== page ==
The IZW is known for its scientifically based approach to conservation research. “With the financial support from the German Federal Ministry of Research and Education, which has recently been granted for the Sabah rhino project, we are able to implement research and to support the local breeding programme with high tech equipment and a team of experts from Germany and Australia,” said Dr Heribert. LZ will send skilled keepers to Sabah in order to exchange their experiences in captive management, enrichment techniques and in enclosure design with the local keepers in Lok Kawi and Tabin. “On top of this we will inform more than two million visitors annually about Sabah’s outstanding rhino conservation project in our tropical hall ‘Gondwanaland’, which will open in 2011,” said Dr Jorg.
The IZW and LZ are closely collaborating with dan pearlman, a German brand and experience architecture firm, which will help promote the Sabah rhino project in Germany.
The cooperation between the Wildlife Department, IZW and LZ was initiated in November 2009 during a visit by the directors of the two German institutions in Sabah. The parties agreed to cooperate, improve, develop and implement strategies in the fields of wildlife conservation research, wildlife veterinary medicine and zoo management science. Shortly after their visit, the experts from both organisations performed a reproductive assessment of a captive male and female rhino, conducted by a specialist team of wildlife veterinarian scientists led by Dr Thomas Hildebrant from IZW and Prof. Chris Walzer from the Veterinary University of Vienna.
In January next year, the next step of the programme of reproductive research will take place.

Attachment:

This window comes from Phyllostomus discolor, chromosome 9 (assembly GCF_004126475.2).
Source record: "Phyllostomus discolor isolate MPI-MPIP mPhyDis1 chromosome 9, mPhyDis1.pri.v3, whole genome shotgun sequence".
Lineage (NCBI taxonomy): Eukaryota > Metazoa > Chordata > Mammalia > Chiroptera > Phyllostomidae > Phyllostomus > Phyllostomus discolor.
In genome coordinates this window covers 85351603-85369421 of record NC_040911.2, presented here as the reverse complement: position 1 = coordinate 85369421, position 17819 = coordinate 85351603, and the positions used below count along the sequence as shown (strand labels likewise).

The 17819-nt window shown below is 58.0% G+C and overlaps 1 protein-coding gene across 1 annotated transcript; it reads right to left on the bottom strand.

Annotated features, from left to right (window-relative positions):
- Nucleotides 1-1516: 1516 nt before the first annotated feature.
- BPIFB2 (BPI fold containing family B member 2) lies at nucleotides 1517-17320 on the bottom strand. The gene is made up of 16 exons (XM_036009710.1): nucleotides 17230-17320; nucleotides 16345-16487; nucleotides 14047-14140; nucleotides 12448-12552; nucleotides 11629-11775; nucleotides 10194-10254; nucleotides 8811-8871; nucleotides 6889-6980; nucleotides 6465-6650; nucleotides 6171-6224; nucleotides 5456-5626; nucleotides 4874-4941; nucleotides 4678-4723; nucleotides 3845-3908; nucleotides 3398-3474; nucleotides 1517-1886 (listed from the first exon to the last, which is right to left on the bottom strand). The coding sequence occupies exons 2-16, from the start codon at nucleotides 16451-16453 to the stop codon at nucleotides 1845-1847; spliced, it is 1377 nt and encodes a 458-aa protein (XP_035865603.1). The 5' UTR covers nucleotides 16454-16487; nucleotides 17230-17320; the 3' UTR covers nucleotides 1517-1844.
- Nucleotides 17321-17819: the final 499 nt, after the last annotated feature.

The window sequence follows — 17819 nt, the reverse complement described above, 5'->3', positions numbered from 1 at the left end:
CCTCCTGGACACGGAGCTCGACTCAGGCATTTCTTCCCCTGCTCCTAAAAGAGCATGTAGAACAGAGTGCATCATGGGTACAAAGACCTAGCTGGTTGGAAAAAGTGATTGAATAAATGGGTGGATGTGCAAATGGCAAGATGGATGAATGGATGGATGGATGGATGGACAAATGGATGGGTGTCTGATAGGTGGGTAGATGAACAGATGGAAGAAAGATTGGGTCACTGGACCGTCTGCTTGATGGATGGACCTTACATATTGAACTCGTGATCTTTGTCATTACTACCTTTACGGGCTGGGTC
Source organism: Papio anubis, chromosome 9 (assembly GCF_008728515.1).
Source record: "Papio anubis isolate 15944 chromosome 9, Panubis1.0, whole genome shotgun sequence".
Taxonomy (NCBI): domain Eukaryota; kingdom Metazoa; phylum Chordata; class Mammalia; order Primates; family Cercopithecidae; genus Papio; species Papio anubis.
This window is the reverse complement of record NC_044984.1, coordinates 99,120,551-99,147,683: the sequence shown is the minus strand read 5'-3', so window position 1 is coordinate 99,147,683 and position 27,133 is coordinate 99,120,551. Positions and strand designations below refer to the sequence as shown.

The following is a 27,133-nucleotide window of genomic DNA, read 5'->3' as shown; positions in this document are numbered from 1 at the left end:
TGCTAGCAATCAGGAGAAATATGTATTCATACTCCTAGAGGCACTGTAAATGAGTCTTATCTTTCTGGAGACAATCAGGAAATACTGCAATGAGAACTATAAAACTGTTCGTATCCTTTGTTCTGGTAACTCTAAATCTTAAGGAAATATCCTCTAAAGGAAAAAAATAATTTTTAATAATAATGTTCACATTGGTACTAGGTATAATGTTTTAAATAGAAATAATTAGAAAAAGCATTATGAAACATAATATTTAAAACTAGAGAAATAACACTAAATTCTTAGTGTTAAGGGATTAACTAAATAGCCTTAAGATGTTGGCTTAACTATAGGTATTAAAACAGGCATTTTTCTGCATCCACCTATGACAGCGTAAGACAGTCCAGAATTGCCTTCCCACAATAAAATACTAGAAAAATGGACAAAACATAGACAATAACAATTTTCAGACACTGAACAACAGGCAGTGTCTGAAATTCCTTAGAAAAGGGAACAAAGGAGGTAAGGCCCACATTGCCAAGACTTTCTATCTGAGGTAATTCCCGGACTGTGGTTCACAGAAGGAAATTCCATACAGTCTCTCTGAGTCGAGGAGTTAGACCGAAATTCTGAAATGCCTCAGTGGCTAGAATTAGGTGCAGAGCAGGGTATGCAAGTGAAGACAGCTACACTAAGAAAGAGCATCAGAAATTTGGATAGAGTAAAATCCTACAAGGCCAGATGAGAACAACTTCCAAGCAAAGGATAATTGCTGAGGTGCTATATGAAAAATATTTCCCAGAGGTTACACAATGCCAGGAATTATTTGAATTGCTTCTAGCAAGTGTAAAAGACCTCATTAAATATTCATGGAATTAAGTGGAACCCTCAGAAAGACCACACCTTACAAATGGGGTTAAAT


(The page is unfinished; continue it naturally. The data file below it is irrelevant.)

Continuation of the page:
“A female rhino, recently transferred to Tabin, will be stimulated with hormones and artificially inseminated,” said Dr Petra Kretzschmar from IZW. Explaining further, she said the resulting embryos will be collected and frozen in liquid nitrogen. Her genes are very valuable for the survival of the species but she is unfortunately too old to breed naturally.Acting swiftly is necessary for the success of the Sabah rhino conservation programme and its associated research.
Large areas of rhino habitat have disappeared for oil palm production which has fragmented the landscape, making reproductive contact between individuals difficult.
The Rhino and Forest Fund, a German-based non-governmental organisation, will supplement the conservation research programme of IZW and LZ, restoring and reconnecting degraded and fragmented forest land through reforestation.
The aim is to increase habitat and reconnect patches of rainforest, enabling the movements of individuals and the continuation of breeding of isolated populations.
The project is conducted in cooperation with the Sabah Forestry Department.
It is believed that this approach, including cutting edge scientific know-how from IZW, training and preparation from a prominent zoo, a reforestation programme and a public awareness campaign is unique and necessary for the rescue of one of the most endangered species on earth.